Portobello Puff - Chapter 6

Hannah and Geoff aren't your typical Notting Hill dwellers. Hannah lives above Poundland in Portobello Road in a rent-subsidised flat, barely bigger than a Bran Flakes box. She freelances from home for a Health and Well-being website, suffers from panic attacks and the psoriasis on her left elbow is spreading rapidly. Her best mate Geoff has had three novels rejected, can't afford to liberate his only suit from the dry cleaners and survives on a diet of fried egg sandwiches...

I'm sitting on a midnight blue bucket chair, waiting to see Dr Ling about the panic attacks. Posters plaster the wall around me, advertising weight loss programmes, anti-smoking services and the delights of sexually transmitted diseases. In my bag is a half-finished article for the website.

The subject 'The world is your mirror' (suggested by the editor) is proving a bit beyond me. The basic idea, I think, is that the state of a person's relationships and immediate environment reflects the state of their inner Well-being. Apparently.

I glance around me. If the latter's true, then my inner well-being is looking pretty rickety - what with the cheap bucket chairs, the scary STD posters, the big black coffin-shaped coffee machine and the piles of tattered magazines.

My phone rings.

'Help, I'm having a panic attack,' says Geoff.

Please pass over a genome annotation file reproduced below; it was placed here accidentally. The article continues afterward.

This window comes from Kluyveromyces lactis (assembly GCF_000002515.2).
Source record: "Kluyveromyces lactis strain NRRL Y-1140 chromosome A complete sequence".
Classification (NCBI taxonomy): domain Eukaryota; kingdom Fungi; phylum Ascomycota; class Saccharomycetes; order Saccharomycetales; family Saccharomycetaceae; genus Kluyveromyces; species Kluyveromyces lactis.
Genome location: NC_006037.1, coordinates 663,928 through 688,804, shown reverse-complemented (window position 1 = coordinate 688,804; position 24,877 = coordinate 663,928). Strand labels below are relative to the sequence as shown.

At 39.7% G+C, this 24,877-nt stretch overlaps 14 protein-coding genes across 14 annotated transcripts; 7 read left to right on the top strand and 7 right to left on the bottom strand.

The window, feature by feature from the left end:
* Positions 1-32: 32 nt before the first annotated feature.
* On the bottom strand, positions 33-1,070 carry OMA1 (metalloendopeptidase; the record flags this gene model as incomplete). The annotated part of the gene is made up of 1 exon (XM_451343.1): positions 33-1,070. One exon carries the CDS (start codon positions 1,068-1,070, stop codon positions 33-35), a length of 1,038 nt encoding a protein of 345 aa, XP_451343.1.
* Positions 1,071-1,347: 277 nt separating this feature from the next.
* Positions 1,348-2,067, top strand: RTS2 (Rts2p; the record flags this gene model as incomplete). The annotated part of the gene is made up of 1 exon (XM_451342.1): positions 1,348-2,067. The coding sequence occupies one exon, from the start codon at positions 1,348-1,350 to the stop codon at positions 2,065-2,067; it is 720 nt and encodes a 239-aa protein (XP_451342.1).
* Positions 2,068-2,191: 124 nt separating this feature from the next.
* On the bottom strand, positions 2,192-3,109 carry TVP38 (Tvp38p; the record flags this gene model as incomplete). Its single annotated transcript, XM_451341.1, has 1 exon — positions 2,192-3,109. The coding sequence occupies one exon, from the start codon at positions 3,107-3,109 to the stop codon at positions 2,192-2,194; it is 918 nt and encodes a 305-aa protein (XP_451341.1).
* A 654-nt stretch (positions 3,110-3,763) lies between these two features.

'Not funny,' I say.

Geoff continues to impersonate someone hyperventilating. 'What do I do?' he gasps.

I sigh. 'Just breathe,' I say, imitating the American life coach who talked me through a recent panic attack. 'In. Out. In. Out. In. Out.'

'Genius,' says Geoff, instantly dropping the panicky voice. 'All better now.' He then launches into a mid-level rant against the Notting Hill couple he's just driven to Heathrow airport.

'How's your inner Well-being today?' I ask, when he's finished.

'You don't want to know,' says Geoff and hangs up.

I abandon the article and pick up an old National Geographic. On page 9 I read that the gestation period for a hammer headed bat is 15 weeks. Two pages later I learn that at birth a panda is smaller than a field mouse. I'm just trying to reconstruct the length of a newborn panda with my thumb and forefinger when a young-ish man with dark curly hair enters the waiting room.

Passing me, he glances over and smiles before sitting down. I smile back then stare at the National Geographic again to look busy. But I can't concentrate because I can feel him watching me, so I stand up and head over to the coffee machine.

I slot in my money, pop a polystyrene cup beneath the nozzle and press the button for a cappuccino. Nothing happens. I press the button again, still nothing - so I bump the machine with my shoulder to get things going. There's a whirring and clunking and the cup fills with beige liquid.

I remove it, but the liquid's still flowing so I place another cup there. That one fills up too.

I shove a third cup under the nozzle which is now dispensing watery cappuccino with alarming generosity.

'Need some help?' says the man walking over.

I nod as the overspill splashes onto my shoes and the blue waiting room carpet.

'Stand back,' he says in a mock disaster movie voice, 'this could get nasty.' He slams a hand against the machine and it shudders to a halt.

'Phew,' I say. 'We nearly drowned in shoddy coffee there.'

He grins then glances at the polystyrene cup in my left hand. 'I assume that's for me?'

To be continued next Friday...


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